Difference between revisions of "Buckler"

From Cunnan
Jump to navigationJump to search
(image added)
m (Reverted edits by GabrielAkers (Talk); changed back to last version by Planish)
 
(11 intermediate revisions by 6 users not shown)
Line 1: Line 1:
 
[[image:buckler.jpg|right|200px|thumb|Replica 15th century buckler.]]
 
[[image:buckler.jpg|right|200px|thumb|Replica 15th century buckler.]]
A '''buckler''' is a small [[shield]], used in both [[heavy]] and [[rapier]] [[combat]]. They are usually between 8 and 12 inches in diameter, and primarill constructed of [[metal]] and sometimes had [[leather]] coverings. They were in common use from at least the [[13th century]] and were common sights for hundreds of years.
+
A '''buckler''' is a small [[shield]], used in both [[war]] with heavier single handed [[sword]]s and civilian [[duel]]ling with swords such as the [[rapier]]. They are usually between 8 and 12 inches in diameter, and primarily constructed of [[metal]] and sometimes had [[leather]] coverings. They were in common use from at least the [[13th century]] and were common sights for hundreds of years.
   
The earliest surviving fencing manual [[I.33|Royal Armouries I.33]] demonstrates the use of this device with an [[arming sword]].
+
The earliest surviving [[fechtbucher|fencing manual]] [[I.33|Royal Armouries I.33]] demonstrates the use of this device with an [[arming sword]].
   
Of the shields ''per se'', it is probably the lightest, and easiest to move about. But, given that it is usually gripped by a handle across its back, it deprives its bearer of the use of the shield hand. That said, it is one of the easiest to attempt to have your opponent do a "nose-butt" on, just by putting it in the way. It also allows for a quite vicious back-hand rim-blow, powered by the full arm, which, could break the nose.
+
Of the shields ''per se'', it is probably the lightest, and easiest to move about. But, given that it is usually gripped by a handle across its back, it deprives its bearer of the use of the shield hand. That said, it is one of the easiest to attempt to have your opponent do a "nose-butt" on, just by putting it in the way. It also allows for a quite vicious back-hand rim-blow which could break the nose.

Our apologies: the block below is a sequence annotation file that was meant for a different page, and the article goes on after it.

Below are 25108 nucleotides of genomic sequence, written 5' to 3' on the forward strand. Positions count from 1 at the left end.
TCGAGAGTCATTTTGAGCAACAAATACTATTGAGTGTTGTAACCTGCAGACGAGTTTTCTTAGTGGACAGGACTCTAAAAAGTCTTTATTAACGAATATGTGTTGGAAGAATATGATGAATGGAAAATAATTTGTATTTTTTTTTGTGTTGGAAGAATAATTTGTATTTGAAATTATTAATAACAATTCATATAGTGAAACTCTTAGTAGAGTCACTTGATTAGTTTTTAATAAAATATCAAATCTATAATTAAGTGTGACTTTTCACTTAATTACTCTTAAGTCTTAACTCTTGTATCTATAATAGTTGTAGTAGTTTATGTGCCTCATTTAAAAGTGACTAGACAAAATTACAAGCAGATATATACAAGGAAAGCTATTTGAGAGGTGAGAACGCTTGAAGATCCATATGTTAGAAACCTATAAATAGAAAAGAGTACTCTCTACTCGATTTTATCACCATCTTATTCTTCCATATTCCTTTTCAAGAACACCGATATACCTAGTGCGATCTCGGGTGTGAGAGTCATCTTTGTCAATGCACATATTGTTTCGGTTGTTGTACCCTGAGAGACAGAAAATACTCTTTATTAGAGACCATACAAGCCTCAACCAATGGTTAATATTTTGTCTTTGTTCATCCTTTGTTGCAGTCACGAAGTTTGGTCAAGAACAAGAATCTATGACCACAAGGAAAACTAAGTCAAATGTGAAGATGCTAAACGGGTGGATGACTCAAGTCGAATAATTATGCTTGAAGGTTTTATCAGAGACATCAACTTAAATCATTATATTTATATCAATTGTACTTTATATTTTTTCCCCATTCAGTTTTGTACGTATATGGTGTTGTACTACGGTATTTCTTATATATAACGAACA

+
Swords and bucklers were, for a time, very much a [[clothing|fashion]] accessory for well-bred young men. The buckler, when not in use, was hung from the [[hilt]] of the sword, and the clatter of metal buckler on the metal sword hilt was a distinctive sound warning of the approach of a "swashbuckler", that is, an armed [[gentleman]] inclined to [[duel]].
''See also:''
 
  +
* [[rapier shield]]
 
  +
==Bucklers in the SCA==
  +
While historically most bucklers were round, [[SCA]] fencers have developed a number of other shapes and innovations. Most common of those adaptations are other shapes such as square, rectangular and [[kite shield]]s.
  +
  +
==External Links==
  +
See [http://www.thearma.org/essays/SwordandBuckler.htm The Sword and Buckler Tradition] for a multi-page article with many illustrations from period sources.
 
[[category:shield]]
 
[[category:shield]]

Latest revision as of 22:18, 6 July 2010

Error creating thumbnail: File missing
Replica 15th century buckler.

A buckler is a small shield, used in both war with heavier single handed swords and civilian duelling with swords such as the rapier. They are usually between 8 and 12 inches in diameter, and primarily constructed of metal and sometimes had leather coverings. They were in common use from at least the 13th century and were common sights for hundreds of years.

The earliest surviving fencing manual Royal Armouries I.33 demonstrates the use of this device with an arming sword.

Of the shields per se, it is probably the lightest, and easiest to move about. But, given that it is usually gripped by a handle across its back, it deprives its bearer of the use of the shield hand. That said, it is one of the easiest to attempt to have your opponent do a "nose-butt" on, just by putting it in the way. It also allows for a quite vicious back-hand rim-blow which could break the nose.

Swords and bucklers were, for a time, very much a fashion accessory for well-bred young men. The buckler, when not in use, was hung from the hilt of the sword, and the clatter of metal buckler on the metal sword hilt was a distinctive sound warning of the approach of a "swashbuckler", that is, an armed gentleman inclined to duel.

Bucklers in the SCA

While historically most bucklers were round, SCA fencers have developed a number of other shapes and innovations. Most common of those adaptations are other shapes such as square, rectangular and kite shields.

External Links

See The Sword and Buckler Tradition for a multi-page article with many illustrations from period sources.